“The 2020 presidential nominating primary is going to be an expensive process for taxpayers and a logistical nightmare to implement,” Prochniak said. “I am a member of a statewide committee that continues to research and educate legislators on the challenges this election will present to counties.”

Prochniak said she has 38 years of trusted experience with Brown County.

“Together with my staff, we have offered new opportunities to taxpayers, voters, landowners and local government units that provide benefits,” Prochniak said. “We have proven accountability and transparency. It is important to continue to educate and share information with the residents of Brown County.”

Prochniak said she feels truly blessed to serve Brown County residents, which she called “the best years of her life!”

Wesselmann

Paul Wesselmann of New Ulm, who has worked as a financial counselor for more than 20 years, is challenging Prochniak in the Nov. 6 general election.

“I want to give the voters of Brown County a voice on election day. I feel that’s very important. I want to give back to the citizens of Brown County,” Wesselmann said.

A lifelong Brown County resident, Wesselmann has been a New Ulm businessman for 25 years, including 20 years as a financial consultant. He has had1,200 clients, handled more than $90 million in assets and worked for 13 years as CEO of a partnership with two other people.

He served on the St. Mary’s Church Finance Committee for six years.

A Brown County maintenance employee for five years, he assists with a $500,000 annual budget and handles internal and external billing. In addition, he has worked as a church finance committee member for six years.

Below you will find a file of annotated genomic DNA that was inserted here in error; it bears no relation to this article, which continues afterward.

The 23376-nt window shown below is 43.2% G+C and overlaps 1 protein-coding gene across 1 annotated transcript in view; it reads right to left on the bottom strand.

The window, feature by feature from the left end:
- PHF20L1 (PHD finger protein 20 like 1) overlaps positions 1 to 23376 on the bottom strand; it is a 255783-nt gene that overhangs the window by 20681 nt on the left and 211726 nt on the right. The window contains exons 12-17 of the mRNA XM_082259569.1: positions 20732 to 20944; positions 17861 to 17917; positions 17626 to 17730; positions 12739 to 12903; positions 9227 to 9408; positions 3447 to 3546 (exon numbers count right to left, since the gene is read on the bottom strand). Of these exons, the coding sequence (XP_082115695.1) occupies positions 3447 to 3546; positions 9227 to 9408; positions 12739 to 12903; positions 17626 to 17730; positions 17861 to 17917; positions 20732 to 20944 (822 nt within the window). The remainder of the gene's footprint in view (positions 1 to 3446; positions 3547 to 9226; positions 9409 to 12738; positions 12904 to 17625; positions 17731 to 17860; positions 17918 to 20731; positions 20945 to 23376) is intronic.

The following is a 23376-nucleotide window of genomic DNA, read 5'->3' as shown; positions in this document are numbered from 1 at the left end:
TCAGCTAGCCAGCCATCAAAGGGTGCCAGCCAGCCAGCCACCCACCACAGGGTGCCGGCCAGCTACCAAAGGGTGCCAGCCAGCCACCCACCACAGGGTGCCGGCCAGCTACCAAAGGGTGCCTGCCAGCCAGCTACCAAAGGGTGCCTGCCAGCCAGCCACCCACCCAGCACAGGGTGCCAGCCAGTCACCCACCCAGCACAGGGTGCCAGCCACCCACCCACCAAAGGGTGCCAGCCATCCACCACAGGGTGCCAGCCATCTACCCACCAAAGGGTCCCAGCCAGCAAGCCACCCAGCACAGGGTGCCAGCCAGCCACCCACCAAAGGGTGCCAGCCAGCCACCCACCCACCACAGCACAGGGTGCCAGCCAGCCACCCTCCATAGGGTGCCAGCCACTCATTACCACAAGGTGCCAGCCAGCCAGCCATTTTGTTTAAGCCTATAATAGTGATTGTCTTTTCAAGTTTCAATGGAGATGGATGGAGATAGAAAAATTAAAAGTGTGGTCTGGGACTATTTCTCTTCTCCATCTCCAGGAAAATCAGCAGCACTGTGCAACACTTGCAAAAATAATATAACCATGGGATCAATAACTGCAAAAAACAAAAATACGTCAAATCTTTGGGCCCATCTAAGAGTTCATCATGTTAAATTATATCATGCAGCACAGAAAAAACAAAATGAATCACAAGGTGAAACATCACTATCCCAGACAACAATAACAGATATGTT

Wesselmann said he has dealt daily with the Brown County Auditor-Treasurer’s Office for the past two and a half years in his county job.

“They (County Auditor-Treasurer’s Office) are an excellent staff which would help me transition into the auditor-treasurer’s position if I am elected,” Wesselmann said. “They have good employees to work with. The better your staff, the better service you can provide the public and the easier your job is. I always want to keep that a priority.”

Wesselmann said he considers himself a good listener and problem solver, helping people reach their financial and personal goals.

“Through the years, I have developed a broad knowledge of finances and budgeting,” he said.

Wesselmann said A-T office challenges include keeping up with the changes and technology in our modern world so county residents have a nice, friendly experience when they need help.

Wesselmann said he feels comfortable with the A-T staff. He talked to a retired auditor-treasurer about the job and its duties and came out feeling his skill set would be a smooth transition if elected.

“I also think my previous business ownership will help me when dealing with staff and residents.” Wesselmann said.

During his campaign, concerns he said he heard were about the way money is being spent and the approachability of the auditor-treasurer. Wesselmann said those are two things he would look at improving upon.

Fritz Busch can be emailed at fbusch@nujournal.com.

COMMENTS

0 0items

Your shopping cart is empty.

Items/Products added to Cart will show here.